The Western Wisconsin Conservation Council (WWCC) is spreading across Barron, Dunn, Pierce, Polk and St. Croix counties in its four years of existence. Members are increasing conservation practices to reduce erosion, protect water quality and create better overall soil health.
At this year’s annual meeting held Dec. 9, board members shared the group’s many accomplishments, including hosting five field events, continuing University of Wisconsin-River Falls (UWRF) research partnerships and a third successful year of a cost-share program.
Steve Richter, agricultural strategies director with The Nature Conservancy, gave an all-encompassing report of how WWCC has enhanced conservation practices over the past four years. From 2018 to 2021, cover crops have doubled to 12,058 acres, reduced tillage has grown from 112 to 12,575 acres, no-till planting tripled from 4,232 to 12,009 acres, and the group has introduced practices such as reduced tillage, planting green into cover crop, low-disturbance manure injection, soil and plant tissue sampling, variable-rate fertilizer application and others.
WWCC’s continued partnership with UWRF provided the opportunity for three professors to present ongoing research and a new cost-share opportunity with farmer members. Dr. Jill Coleman Wasik, associate professor of environmental science at UWRF gave an update on a well-testing project. The sampling effort has grown from 45 wells in 2018 to 83 wells this past year. Another project she is working on involves collecting water samples using lysimeters. Unfortunately, the drought this year was not conducive to this study, but she is optimistic for the future of the research.
“We continue to try and find out how nitrate is moving from the surface of the landscape into our wells,” Wasik said. “By combing these two projects (well testing and lysimeters pulls), we will have the long-term database monitoring in the wells so we can understand what’s going on in the deep subsurface and then start to explore more of what’s happening at the surface and maybe how we can make changes to improve things.”
Together, Dr. Patrick Woolcock, assistant professor of engineering, and Dr. Natasha Rayne, associate professor of soil science at UWRF, introduced a project on the application of biochar as a soil additive to mitigate expensive fossil inputs and expand economic opportunities for farmers, while simultaneously aiming to improve soil health.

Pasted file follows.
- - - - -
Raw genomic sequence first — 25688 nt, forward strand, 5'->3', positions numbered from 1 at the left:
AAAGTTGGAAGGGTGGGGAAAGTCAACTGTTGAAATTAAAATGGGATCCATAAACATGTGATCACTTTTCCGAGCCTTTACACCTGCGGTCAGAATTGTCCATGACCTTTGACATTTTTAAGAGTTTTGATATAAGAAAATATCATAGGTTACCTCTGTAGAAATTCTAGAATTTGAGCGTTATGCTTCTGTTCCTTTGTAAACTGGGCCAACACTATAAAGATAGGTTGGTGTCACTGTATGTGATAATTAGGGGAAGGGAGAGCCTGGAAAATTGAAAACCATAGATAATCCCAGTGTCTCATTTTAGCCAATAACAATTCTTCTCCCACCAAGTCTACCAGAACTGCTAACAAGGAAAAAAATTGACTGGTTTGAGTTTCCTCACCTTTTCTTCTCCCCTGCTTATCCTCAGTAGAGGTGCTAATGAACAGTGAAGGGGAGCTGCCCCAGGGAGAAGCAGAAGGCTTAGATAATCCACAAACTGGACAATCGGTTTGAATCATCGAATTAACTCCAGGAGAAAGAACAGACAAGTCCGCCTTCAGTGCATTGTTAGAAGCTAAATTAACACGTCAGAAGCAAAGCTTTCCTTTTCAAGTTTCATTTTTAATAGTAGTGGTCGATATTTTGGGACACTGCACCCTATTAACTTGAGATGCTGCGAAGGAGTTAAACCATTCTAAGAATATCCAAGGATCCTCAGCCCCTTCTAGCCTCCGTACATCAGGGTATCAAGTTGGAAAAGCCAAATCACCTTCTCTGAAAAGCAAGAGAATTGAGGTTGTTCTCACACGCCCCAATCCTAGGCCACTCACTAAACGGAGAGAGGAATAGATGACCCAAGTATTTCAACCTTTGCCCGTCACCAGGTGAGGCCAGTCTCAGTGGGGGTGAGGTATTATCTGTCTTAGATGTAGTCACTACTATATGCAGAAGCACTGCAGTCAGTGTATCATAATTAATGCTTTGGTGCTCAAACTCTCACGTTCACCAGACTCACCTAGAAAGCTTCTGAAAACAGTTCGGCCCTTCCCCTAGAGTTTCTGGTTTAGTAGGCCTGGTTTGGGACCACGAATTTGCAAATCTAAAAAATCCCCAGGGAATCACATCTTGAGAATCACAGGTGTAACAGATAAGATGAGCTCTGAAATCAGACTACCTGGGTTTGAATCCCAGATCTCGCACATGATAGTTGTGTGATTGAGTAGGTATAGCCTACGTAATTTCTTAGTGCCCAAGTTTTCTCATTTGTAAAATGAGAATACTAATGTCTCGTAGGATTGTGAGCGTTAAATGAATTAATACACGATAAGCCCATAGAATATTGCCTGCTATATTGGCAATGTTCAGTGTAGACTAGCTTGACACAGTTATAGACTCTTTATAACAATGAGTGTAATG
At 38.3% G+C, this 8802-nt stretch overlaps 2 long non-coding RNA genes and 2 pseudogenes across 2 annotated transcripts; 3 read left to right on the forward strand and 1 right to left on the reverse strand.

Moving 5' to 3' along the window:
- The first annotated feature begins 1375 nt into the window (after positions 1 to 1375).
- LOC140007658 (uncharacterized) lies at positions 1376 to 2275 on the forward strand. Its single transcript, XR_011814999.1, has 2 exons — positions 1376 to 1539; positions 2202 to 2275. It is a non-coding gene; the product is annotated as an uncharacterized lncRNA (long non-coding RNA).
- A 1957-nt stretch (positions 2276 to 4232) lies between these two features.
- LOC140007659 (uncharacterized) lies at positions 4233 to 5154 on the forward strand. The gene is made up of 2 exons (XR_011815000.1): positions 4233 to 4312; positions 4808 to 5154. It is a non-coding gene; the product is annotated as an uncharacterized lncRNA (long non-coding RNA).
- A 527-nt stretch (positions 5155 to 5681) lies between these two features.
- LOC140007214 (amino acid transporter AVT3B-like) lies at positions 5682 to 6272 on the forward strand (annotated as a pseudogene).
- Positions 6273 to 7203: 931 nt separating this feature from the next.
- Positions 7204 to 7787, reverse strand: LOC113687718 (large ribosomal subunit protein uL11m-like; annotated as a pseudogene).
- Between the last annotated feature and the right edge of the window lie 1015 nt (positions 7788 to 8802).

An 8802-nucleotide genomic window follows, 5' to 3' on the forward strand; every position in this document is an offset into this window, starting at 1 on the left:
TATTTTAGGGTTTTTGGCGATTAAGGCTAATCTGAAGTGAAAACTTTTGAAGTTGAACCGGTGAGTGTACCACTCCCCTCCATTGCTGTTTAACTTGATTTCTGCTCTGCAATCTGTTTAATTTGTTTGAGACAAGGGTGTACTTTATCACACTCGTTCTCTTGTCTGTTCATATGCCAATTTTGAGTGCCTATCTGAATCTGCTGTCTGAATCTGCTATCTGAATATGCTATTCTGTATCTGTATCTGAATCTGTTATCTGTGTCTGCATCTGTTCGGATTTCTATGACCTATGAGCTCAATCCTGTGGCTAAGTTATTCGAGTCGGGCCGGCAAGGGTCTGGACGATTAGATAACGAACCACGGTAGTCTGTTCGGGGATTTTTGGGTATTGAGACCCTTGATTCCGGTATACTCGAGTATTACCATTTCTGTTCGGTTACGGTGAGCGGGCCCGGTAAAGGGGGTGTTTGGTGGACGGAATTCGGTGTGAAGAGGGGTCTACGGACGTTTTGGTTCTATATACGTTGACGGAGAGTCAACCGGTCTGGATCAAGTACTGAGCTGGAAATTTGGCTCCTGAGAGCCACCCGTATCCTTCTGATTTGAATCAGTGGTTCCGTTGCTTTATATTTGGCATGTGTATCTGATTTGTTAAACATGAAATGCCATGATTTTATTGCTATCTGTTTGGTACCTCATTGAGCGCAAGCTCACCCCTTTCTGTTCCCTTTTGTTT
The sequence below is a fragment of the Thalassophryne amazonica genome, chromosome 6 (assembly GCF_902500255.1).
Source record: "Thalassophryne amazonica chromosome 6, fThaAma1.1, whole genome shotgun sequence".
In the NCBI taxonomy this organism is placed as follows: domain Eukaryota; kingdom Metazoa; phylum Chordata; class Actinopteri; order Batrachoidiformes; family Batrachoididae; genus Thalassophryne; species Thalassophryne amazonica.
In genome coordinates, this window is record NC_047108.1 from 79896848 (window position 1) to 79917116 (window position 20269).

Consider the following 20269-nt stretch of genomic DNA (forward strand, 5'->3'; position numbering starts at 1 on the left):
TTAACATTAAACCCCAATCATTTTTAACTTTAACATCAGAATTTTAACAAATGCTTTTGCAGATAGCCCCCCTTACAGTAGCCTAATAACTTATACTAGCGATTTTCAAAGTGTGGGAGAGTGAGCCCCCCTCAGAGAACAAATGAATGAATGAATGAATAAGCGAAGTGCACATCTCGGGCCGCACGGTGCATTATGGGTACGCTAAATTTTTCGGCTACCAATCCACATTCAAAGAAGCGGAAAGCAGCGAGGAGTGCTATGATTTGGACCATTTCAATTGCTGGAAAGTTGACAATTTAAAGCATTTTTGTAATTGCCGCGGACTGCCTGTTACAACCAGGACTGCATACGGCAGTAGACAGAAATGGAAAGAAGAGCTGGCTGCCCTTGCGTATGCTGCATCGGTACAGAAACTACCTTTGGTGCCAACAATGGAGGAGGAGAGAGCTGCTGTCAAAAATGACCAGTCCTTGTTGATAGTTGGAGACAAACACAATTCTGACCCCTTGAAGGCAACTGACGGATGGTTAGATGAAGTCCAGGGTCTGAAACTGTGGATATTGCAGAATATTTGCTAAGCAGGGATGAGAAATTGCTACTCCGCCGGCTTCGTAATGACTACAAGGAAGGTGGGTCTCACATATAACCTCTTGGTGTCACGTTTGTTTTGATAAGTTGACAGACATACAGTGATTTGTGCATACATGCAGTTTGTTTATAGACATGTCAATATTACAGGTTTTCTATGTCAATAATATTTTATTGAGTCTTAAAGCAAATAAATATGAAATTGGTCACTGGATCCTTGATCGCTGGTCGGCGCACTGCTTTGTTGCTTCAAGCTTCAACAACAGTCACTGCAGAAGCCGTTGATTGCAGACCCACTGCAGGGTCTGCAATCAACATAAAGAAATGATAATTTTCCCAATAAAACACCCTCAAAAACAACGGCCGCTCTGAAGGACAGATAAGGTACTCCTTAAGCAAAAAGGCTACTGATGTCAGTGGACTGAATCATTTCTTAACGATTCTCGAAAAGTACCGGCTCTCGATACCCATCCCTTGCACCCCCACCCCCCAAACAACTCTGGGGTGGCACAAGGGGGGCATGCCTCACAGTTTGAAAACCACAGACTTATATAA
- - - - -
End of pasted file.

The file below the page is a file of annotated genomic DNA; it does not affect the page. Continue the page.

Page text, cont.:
Woolcock shared how biochar-based fertilizers have shown promising benefits, including reduced nutrient leaching in soils, improved water retention and plant growth in poor soils, and when added to compost it has indicated an ability to retain nutrients within biochar from compost. Woolcock and Rayne brought this opportunity to WWCC members to seek acres to perform field trials using biochar compost created at the Mann Valley Research Farm in place of other fertilizers. The primary focus is improving farm profitability and environmental sustainability by developing additional products for income generation (i.e., a saleable compost) while reducing expensive fossil inputs and environmental impacts compared to conventional farming operations.
“My role has been to look at the ability of biochar to retain nutrients,” Rayne said. “We believe there is definitely potential for biochar to retain nutrients and, therefore, increase yields, improve soil health over time and reduce nitrate leaching into soils, which we hope to prove with this project.”
The annual meeting also included a farmer panel discussion on “Lessons from the Field.” Jerry Emmert moderated the discussion with farmers Greg Friendshuh, Pat Johnson and Tom Sitz and agronomist David Tollberg. All panelists got into conservation practices for varied reasons, but the most common was to reduce erosion. Farmers talked about how they’ve had opportunities to play with different cover crops when using winter wheat.
“This year we tried crimson clover, which is supposed to die off, and that way we don’t have to spray it off. It got to be six to eight inches in the fall. We established it with a no-till drill after the wheat came off and we threw in a couple tillage radishes just to shake up the neighbors,” Sitz said.
Johnson shared how important GPS can be when you’re starting no-till. Friendshuh expressed the importance of giving your farm enough time to plan and give the land enough time to adopt and see the benefits. He said it’s important to talk to someone who has done it before and seek advice ahead of time to make your no-till trial work for you.
One of the biggest benefits of being a member of WWCC is learning from other members about what has been successful and what they have learned not to do again. The group plans to host more field days this summer to continue these conversations.
At the members’ meetings, WWCC chose to elect a full board of directors bringing on two new members, David Tollberg and Spencer Anderson. Returning board members are Todd Doornink, president; Greg Friendshuh, vice president; Chris van Someren, secretary; Tom Zwald, treasurer; Larry Knutson; Jerry Emmert; and Jeff Lueck.
New board member David Tollberg stated why wanted to be on the board: “Since I work with a number of the WWCC members in the area, I wanted to be a part of their cropping and I care about clean water. I am about representing farmers within this and about good agronomic practices. I think we can do both, get good crops and protect our water,” Tollberg said.